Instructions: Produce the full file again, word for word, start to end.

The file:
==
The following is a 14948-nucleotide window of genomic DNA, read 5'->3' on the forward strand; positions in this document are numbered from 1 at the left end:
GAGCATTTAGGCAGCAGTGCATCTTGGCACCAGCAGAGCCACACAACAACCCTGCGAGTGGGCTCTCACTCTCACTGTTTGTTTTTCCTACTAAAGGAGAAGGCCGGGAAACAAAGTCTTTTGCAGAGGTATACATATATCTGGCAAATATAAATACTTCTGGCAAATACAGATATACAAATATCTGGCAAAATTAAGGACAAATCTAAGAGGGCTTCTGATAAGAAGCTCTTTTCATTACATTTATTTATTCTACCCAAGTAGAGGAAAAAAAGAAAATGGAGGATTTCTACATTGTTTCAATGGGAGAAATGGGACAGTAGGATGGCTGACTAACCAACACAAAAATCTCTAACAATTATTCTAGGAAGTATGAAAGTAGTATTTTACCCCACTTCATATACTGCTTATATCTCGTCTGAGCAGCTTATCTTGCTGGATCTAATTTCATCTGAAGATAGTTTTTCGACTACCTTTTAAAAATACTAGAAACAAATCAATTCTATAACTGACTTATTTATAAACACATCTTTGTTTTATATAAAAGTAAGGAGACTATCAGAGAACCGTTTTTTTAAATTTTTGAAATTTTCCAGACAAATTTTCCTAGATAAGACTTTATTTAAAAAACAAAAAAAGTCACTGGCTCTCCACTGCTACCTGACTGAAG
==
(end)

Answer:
The following is a 14948-nucleotide window of genomic DNA, read 5'->3' on the forward strand; positions in this document are numbered from 1 at the left end:
GAGCATTTAGGCAGCAGTGCATCTTGGCACCAGCAGAGCCACACAACAACCCTGCGAGTGGGCTCTCACTCTCACTGTTTGTTTTTCCTACTAAAGGAGAAGGCCGGGAAACAAAGTCTTTTGCAGAGGTATACATATATCTGGCAAATATAAATACTTCTGGCAAATACAGATATACAAATATCTGGCAAAATTAAGGACAAATCTAAGAGGGCTTCTGATAAGAAGCTCTTTTCATTACATTTATTTATTCTACCCAAGTAGAGGAAAAAAAGAAAATGGAGGATTTCTACATTGTTTCAATGGGAGAAATGGGACAGTAGGATGGCTGACTAACCAACACAAAAATCTCTAACAATTATTCTAGGAAGTATGAAAGTAGTATTTTACCCCACTTCATATACTGCTTATATCTCGTCTGAGCAGCTTATCTTGCTGGATCTAATTTCATCTGAAGATAGTTTTTCGACTACCTTTTAAAAATACTAGAAACAAATCAATTCTATAACTGACTTATTTATAAACACATCTTTGTTTTATATAAAAGTAAGGAGACTATCAGAGAACCGTTTTTTTAAATTTTTGAAATTTTCCAGACAAATTTTCCTAGATAAGACTTTATTTAAAAAACAAAAAAAGTCACTGGCTCTCCACTGCTACCTGACTGAAG